You have a dual-status tax year when you have been both a resident alien and a nonresident alien in the same year. Dual status does not refer to your citizenship, only to your resident status in the United States. In determining your U.S. income tax liability for a dual-status tax year, different rules apply for the part of the year you are a resident of the United States and the part of the year you are a nonresident.
The most common dual-status tax years are the years of arrival and departure. See Dual-Status Aliens
in chapter 1.
If you are married and choose to be treated as a U.S. resident for the entire year, as explained in chapter 1, the rules of this chapter do not apply to you for that year. taxmap/pubs/p519-026.htm#TXMP0c7b5758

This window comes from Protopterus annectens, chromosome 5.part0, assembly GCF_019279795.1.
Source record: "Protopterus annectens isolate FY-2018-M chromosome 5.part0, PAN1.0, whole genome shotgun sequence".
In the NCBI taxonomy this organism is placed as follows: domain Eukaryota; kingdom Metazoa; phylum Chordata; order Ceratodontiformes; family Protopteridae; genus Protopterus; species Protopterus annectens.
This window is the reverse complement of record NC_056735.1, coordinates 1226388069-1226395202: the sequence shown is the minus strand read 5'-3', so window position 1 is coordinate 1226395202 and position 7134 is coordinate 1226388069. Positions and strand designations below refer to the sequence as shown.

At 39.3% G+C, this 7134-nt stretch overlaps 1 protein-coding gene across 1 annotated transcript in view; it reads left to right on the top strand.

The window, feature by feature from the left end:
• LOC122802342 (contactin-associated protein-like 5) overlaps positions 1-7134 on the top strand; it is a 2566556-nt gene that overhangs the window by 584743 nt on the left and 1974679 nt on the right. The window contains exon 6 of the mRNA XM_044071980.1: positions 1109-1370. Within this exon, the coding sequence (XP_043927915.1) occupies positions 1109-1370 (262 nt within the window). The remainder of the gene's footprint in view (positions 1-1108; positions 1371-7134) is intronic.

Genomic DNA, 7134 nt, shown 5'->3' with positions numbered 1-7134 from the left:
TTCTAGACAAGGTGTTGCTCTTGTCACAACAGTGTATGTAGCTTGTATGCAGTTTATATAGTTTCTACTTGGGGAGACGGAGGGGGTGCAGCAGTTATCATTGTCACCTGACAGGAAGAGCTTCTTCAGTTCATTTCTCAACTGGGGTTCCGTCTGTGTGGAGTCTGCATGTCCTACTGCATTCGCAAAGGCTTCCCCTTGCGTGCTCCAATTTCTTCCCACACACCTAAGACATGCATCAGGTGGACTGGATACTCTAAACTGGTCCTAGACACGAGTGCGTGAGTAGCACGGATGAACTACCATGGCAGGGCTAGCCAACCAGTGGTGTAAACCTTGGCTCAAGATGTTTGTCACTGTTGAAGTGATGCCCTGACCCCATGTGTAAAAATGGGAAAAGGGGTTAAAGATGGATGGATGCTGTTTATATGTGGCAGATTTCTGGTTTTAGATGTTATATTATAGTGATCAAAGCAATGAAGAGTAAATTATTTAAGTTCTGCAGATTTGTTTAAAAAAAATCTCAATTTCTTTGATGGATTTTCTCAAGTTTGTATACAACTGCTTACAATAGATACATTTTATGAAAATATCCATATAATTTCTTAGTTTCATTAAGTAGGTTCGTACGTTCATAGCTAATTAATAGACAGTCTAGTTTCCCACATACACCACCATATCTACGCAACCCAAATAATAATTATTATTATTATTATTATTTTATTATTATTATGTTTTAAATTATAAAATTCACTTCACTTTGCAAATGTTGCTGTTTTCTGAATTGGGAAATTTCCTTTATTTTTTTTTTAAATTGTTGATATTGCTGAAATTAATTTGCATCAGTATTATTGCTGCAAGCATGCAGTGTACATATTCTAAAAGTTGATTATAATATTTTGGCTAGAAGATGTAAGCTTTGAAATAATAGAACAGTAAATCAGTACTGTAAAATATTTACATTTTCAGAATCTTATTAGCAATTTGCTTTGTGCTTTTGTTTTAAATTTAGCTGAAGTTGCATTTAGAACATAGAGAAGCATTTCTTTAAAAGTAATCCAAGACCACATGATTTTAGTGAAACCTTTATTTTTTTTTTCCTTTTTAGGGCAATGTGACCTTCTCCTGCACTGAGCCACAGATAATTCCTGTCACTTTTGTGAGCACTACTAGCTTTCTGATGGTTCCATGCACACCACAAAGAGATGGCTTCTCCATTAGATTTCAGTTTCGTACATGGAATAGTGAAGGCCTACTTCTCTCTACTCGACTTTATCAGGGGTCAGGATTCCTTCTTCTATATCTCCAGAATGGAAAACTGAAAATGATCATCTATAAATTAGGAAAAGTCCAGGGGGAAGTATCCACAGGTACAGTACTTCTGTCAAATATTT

You may want to see:
Publication 503 Child and Dependent Care Expenses 514 Foreign Tax Credit for Individuals 524 Credit for the Elderly or the Disabled 575 Pension and Annuity Income Form (and Instructions) 1040: U.S. Individual Income Tax Return 1040-C: U.S. Departing Alien Income Tax Return 1040-ES: Estimated Tax for Individuals 1040-ES (NR): U.S. Estimated Tax for Nonresident Alien Individuals 1040NR: U.S. Nonresident Alien Income Tax Return 1116: Foreign Tax Credit taxmap/pubs/p519-026.htm#en_us_publink100039259
See chapter 12
for information about getting these publications and forms.
You must file your tax return on the basis of an annual accounting period called a tax year. If you have not previously established a fiscal tax year, your tax year is the calendar year. A calendar year is 12 consecutive months ending on December 31. If you have previously established a regular fiscal year (12 consecutive months ending on the last day of a month other than December, or a 52–53 week year) and are considered to be a U.S. resident for any calendar year, you will be treated as a U.S. resident for any part of your fiscal year that falls within that calendar year.